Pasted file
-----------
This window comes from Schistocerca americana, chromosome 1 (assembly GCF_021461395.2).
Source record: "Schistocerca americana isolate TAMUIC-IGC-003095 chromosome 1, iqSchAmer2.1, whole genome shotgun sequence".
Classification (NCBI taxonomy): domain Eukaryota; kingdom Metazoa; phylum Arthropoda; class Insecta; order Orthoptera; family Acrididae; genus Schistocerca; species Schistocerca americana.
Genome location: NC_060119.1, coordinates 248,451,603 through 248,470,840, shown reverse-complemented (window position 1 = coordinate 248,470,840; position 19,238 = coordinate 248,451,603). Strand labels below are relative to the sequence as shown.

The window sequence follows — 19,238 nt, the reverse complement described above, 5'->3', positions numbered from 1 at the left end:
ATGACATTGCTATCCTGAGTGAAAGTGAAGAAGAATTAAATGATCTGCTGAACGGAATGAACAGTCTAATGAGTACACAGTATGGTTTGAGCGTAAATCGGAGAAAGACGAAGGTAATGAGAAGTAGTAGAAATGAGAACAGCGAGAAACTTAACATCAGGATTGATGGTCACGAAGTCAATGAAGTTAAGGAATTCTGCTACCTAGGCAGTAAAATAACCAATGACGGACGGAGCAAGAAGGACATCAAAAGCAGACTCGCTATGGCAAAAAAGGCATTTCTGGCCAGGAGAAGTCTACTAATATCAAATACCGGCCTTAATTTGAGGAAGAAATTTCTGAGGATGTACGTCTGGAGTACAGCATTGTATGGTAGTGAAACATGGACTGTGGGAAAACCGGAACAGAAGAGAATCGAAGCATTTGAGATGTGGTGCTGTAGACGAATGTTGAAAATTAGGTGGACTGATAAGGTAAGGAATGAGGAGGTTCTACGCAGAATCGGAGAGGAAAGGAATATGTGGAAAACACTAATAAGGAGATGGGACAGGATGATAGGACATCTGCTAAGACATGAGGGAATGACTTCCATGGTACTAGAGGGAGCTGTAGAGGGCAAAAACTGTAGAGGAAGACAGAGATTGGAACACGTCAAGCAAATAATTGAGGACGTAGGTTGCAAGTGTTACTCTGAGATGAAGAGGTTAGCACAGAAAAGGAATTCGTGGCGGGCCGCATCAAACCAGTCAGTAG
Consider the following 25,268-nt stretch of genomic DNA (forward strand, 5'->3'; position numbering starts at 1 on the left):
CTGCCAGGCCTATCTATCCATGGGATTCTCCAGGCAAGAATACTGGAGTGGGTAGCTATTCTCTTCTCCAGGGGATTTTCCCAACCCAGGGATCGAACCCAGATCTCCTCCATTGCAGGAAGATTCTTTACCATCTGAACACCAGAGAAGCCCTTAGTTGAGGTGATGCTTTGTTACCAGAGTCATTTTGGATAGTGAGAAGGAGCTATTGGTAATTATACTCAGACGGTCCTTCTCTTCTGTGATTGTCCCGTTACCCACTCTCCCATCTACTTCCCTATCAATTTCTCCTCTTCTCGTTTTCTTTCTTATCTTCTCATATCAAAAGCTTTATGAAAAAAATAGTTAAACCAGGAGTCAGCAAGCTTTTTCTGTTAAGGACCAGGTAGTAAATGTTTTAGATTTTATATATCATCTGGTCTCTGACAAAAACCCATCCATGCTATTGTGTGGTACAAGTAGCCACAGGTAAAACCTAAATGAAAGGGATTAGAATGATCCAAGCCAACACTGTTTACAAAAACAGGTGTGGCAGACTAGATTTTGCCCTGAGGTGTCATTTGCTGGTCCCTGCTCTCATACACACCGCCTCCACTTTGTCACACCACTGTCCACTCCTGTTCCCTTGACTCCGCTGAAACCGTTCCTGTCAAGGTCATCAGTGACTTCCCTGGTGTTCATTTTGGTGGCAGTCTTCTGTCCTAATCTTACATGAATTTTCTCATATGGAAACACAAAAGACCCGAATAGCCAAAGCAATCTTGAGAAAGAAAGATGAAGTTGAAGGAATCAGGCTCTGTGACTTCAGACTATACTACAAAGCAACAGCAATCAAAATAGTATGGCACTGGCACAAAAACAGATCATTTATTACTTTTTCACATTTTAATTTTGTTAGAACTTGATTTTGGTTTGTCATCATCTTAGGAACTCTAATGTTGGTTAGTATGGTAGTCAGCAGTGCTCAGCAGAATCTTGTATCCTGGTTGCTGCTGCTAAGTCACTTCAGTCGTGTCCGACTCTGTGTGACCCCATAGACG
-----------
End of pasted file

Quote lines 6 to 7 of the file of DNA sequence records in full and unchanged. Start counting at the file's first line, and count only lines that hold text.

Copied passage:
ATGACATTGCTATCCTGAGTGAAAGTGAAGAAGAATTAAATGATCTGCTGAACGGAATGAACAGTCTAATGAGTACACAGTATGGTTTGAGCGTAAATCGGAGAAAGACGAAGGTAATGAGAAGTAGTAGAAATGAGAACAGCGAGAAACTTAACATCAGGATTGATGGTCACGAAGTCAATGAAGTTAAGGAATTCTGCTACCTAGGCAGTAAAATAACCAATGACGGACGGAGCAAGAAGGACATCAAAAGCAGACTCGCTATGGCAAAAAAGGCATTTCTGGCCAGGAGAAGTCTACTAATATCAAATACCGGCCTTAATTTGAGGAAGAAATTTCTGAGGATGTACGTCTGGAGTACAGCATTGTATGGTAGTGAAACATGGACTGTGGGAAAACCGGAACAGAAGAGAATCGAAGCATTTGAGATGTGGTGCTGTAGACGAATGTTGAAAATTAGGTGGACTGATAAGGTAAGGAATGAGGAGGTTCTACGCAGAATCGGAGAGGAAAGGAATATGTGGAAAACACTAATAAGGAGATGGGACAGGATGATAGGACATCTGCTAAGACATGAGGGAATGACTTCCATGGTACTAGAGGGAGCTGTAGAGGGCAAAAACTGTAGAGGAAGACAGAGATTGGAACACGTCAAGCAAATAATTGAGGACGTAGGTTGCAAGTGTTACTCTGAGATGAAGAGGTTAGCACAGAAAAGGAATTCGTGGCGGGCCGCATCAAACCAGTCAGTAG
Consider the following 25,268-nt stretch of genomic DNA (forward strand, 5'->3'; position numbering starts at 1 on the left):